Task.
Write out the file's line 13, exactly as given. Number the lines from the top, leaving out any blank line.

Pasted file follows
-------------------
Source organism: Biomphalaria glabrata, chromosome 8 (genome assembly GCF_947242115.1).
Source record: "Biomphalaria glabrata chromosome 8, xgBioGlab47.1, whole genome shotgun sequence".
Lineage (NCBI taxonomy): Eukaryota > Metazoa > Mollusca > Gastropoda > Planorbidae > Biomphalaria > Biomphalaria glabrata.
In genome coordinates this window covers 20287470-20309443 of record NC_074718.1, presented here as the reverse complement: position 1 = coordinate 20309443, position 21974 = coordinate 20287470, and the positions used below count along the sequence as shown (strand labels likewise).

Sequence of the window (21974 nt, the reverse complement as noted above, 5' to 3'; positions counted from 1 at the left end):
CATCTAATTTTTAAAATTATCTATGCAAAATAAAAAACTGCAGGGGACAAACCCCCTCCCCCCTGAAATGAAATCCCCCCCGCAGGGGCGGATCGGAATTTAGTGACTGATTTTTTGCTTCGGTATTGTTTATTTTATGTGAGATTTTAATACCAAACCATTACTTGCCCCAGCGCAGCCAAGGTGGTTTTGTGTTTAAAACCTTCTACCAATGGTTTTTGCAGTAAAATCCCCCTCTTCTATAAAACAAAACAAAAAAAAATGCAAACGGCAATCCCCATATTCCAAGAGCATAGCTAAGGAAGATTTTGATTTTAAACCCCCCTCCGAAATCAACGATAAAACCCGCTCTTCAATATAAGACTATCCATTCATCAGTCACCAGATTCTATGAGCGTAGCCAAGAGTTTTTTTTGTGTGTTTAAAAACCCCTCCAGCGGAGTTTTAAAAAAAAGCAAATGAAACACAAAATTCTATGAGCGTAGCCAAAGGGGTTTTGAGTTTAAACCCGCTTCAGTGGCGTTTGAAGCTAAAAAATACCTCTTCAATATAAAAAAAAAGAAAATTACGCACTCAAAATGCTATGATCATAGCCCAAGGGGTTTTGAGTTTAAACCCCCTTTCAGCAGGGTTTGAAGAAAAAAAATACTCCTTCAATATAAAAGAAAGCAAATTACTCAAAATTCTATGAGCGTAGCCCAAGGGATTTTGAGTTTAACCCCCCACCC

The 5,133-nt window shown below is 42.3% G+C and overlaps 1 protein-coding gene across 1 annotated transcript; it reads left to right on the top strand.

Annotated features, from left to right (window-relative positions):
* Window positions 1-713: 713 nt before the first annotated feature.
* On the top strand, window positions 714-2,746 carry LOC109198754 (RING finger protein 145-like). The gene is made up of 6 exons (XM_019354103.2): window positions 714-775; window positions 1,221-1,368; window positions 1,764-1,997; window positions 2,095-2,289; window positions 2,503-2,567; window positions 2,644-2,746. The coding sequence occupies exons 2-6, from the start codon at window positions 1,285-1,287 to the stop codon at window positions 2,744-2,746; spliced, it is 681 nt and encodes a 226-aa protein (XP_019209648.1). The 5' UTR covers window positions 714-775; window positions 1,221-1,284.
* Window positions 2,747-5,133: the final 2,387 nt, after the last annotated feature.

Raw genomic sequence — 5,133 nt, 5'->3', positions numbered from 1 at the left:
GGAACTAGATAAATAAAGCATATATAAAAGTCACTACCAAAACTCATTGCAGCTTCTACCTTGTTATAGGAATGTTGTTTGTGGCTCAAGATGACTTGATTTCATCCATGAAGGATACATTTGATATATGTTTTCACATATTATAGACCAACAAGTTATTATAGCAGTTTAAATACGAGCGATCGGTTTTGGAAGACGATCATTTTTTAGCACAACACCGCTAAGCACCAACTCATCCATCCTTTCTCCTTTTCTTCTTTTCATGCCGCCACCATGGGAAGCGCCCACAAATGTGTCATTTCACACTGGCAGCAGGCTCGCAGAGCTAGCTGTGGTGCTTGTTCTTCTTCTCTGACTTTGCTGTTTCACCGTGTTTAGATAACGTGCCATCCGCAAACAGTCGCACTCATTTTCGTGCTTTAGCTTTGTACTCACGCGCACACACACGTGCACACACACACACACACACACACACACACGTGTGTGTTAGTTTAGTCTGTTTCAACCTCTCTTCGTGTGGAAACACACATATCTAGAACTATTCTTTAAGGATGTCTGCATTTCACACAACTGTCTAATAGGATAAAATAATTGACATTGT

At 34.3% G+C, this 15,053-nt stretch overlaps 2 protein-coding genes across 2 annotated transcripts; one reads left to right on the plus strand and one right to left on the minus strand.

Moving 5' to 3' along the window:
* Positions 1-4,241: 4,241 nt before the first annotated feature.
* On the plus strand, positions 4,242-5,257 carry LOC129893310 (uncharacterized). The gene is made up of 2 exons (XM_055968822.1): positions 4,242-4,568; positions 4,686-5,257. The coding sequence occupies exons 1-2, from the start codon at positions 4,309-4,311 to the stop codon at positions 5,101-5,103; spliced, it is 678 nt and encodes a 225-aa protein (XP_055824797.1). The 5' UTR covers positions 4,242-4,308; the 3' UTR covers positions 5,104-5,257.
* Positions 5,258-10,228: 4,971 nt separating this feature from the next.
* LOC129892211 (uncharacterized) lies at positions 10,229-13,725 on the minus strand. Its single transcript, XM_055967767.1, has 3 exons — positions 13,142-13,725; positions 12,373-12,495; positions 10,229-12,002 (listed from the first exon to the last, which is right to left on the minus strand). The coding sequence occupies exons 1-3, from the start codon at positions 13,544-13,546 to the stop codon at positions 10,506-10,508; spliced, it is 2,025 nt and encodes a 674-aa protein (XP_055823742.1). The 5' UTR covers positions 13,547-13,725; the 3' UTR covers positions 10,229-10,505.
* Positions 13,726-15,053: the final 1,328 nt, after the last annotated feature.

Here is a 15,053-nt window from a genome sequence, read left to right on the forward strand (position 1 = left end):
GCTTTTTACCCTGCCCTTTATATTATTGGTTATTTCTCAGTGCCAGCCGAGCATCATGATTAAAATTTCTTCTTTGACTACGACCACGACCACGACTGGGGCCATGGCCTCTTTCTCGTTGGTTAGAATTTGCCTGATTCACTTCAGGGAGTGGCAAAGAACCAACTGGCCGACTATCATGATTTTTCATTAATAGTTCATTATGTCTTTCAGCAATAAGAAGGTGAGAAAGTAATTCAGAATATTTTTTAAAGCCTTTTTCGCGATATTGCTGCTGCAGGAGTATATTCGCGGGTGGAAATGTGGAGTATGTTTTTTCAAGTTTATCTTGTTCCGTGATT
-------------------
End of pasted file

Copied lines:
GGAACTAGATAAATAAAGCATATATAAAAGTCACTACCAAAACTCATTGCAGCTTCTACCTTGTTATAGGAATGTTGTTTGTGGCTCAAGATGACTTGATTTCATCCATGAAGGATACATTTGATATATGTTTTCACATATTATAGACCAACAAGTTATTATAGCAGTTTAAATACGAGCGATCGGTTTTGGAAGACGATCATTTTTTAGCACAACACCGCTAAGCACCAACTCATCCATCCTTTCTCCTTTTCTTCTTTTCATGCCGCCACCATGGGAAGCGCCCACAAATGTGTCATTTCACACTGGCAGCAGGCTCGCAGAGCTAGCTGTGGTGCTTGTTCTTCTTCTCTGACTTTGCTGTTTCACCGTGTTTAGATAACGTGCCATCCGCAAACAGTCGCACTCATTTTCGTGCTTTAGCTTTGTACTCACGCGCACACACACGTGCACACACACACACACACACACACACACACGTGTGTGTTAGTTTAGTCTGTTTCAACCTCTCTTCGTGTGGAAACACACATATCTAGAACTATTCTTTAAGGATGTCTGCATTTCACACAACTGTCTAATAGGATAAAATAATTGACATTGT